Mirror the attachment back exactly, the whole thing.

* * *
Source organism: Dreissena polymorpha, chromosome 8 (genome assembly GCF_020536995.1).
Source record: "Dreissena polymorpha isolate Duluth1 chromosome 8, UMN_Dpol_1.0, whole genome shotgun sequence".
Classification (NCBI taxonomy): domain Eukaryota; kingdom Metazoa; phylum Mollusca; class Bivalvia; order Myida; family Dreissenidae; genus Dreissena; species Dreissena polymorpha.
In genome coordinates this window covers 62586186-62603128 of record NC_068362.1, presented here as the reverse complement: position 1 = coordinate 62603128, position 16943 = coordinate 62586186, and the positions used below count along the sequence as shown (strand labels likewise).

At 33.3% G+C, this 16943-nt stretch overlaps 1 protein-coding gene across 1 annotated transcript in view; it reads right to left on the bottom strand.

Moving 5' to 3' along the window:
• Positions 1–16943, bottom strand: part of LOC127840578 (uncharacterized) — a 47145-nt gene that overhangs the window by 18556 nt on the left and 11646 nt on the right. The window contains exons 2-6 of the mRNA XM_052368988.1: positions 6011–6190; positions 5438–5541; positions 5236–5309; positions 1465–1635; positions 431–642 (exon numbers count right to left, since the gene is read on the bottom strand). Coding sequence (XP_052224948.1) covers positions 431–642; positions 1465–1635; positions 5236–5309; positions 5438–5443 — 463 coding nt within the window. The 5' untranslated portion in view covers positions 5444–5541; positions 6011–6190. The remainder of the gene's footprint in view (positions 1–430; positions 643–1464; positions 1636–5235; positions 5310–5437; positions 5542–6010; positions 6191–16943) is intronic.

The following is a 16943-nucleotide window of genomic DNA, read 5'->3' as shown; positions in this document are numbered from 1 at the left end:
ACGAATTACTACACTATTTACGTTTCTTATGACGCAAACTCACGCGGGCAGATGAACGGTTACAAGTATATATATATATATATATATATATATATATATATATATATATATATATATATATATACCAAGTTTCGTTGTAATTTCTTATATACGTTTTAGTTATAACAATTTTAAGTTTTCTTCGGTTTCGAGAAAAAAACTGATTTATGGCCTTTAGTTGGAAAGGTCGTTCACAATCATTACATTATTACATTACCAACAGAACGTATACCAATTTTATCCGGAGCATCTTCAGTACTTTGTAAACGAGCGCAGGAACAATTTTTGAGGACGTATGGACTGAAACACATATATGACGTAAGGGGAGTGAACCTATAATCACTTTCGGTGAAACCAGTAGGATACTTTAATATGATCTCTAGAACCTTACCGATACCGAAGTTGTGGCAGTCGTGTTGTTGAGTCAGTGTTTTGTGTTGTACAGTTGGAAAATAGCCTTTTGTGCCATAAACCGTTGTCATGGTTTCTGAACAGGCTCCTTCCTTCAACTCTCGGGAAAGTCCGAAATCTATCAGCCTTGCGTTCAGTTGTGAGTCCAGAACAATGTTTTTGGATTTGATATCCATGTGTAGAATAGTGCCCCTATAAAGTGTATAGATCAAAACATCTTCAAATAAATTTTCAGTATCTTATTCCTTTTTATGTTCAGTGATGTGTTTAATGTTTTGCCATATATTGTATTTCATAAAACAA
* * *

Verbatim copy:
Source organism: Dreissena polymorpha, chromosome 8 (genome assembly GCF_020536995.1).
Source record: "Dreissena polymorpha isolate Duluth1 chromosome 8, UMN_Dpol_1.0, whole genome shotgun sequence".
Classification (NCBI taxonomy): domain Eukaryota; kingdom Metazoa; phylum Mollusca; class Bivalvia; order Myida; family Dreissenidae; genus Dreissena; species Dreissena polymorpha.
In genome coordinates this window covers 62586186-62603128 of record NC_068362.1, presented here as the reverse complement: position 1 = coordinate 62603128, position 16943 = coordinate 62586186, and the positions used below count along the sequence as shown (strand labels likewise).

At 33.3% G+C, this 16943-nt stretch overlaps 1 protein-coding gene across 1 annotated transcript in view; it reads right to left on the bottom strand.

Moving 5' to 3' along the window:
• Positions 1–16943, bottom strand: part of LOC127840578 (uncharacterized) — a 47145-nt gene that overhangs the window by 18556 nt on the left and 11646 nt on the right. The window contains exons 2-6 of the mRNA XM_052368988.1: positions 6011–6190; positions 5438–5541; positions 5236–5309; positions 1465–1635; positions 431–642 (exon numbers count right to left, since the gene is read on the bottom strand). Coding sequence (XP_052224948.1) covers positions 431–642; positions 1465–1635; positions 5236–5309; positions 5438–5443 — 463 coding nt within the window. The 5' untranslated portion in view covers positions 5444–5541; positions 6011–6190. The remainder of the gene's footprint in view (positions 1–430; positions 643–1464; positions 1636–5235; positions 5310–5437; positions 5542–6010; positions 6191–16943) is intronic.

The following is a 16943-nucleotide window of genomic DNA, read 5'->3' as shown; positions in this document are numbered from 1 at the left end:
ACGAATTACTACACTATTTACGTTTCTTATGACGCAAACTCACGCGGGCAGATGAACGGTTACAAGTATATATATATATATATATATATATATATATATATATATATATATATATATATATATACCAAGTTTCGTTGTAATTTCTTATATACGTTTTAGTTATAACAATTTTAAGTTTTCTTCGGTTTCGAGAAAAAAACTGATTTATGGCCTTTAGTTGGAAAGGTCGTTCACAATCATTACATTATTACATTACCAACAGAACGTATACCAATTTTATCCGGAGCATCTTCAGTACTTTGTAAACGAGCGCAGGAACAATTTTTGAGGACGTATGGACTGAAACACATATATGACGTAAGGGGAGTGAACCTATAATCACTTTCGGTGAAACCAGTAGGATACTTTAATATGATCTCTAGAACCTTACCGATACCGAAGTTGTGGCAGTCGTGTTGTTGAGTCAGTGTTTTGTGTTGTACAGTTGGAAAATAGCCTTTTGTGCCATAAACCGTTGTCATGGTTTCTGAACAGGCTCCTTCCTTCAACTCTCGGGAAAGTCCGAAATCTATCAGCCTTGCGTTCAGTTGTGAGTCCAGAACAATGTTTTTGGATTTGATATCCATGTGTAGAATAGTGCCCCTATAAAGTGTATAGATCAAAACATCTTCAAATAAATTTTCAGTATCTTATTCCTTTTTATGTTCAGTGATGTGTTTAATGTTTTGCCATATATTGTATTTCATAAAACAA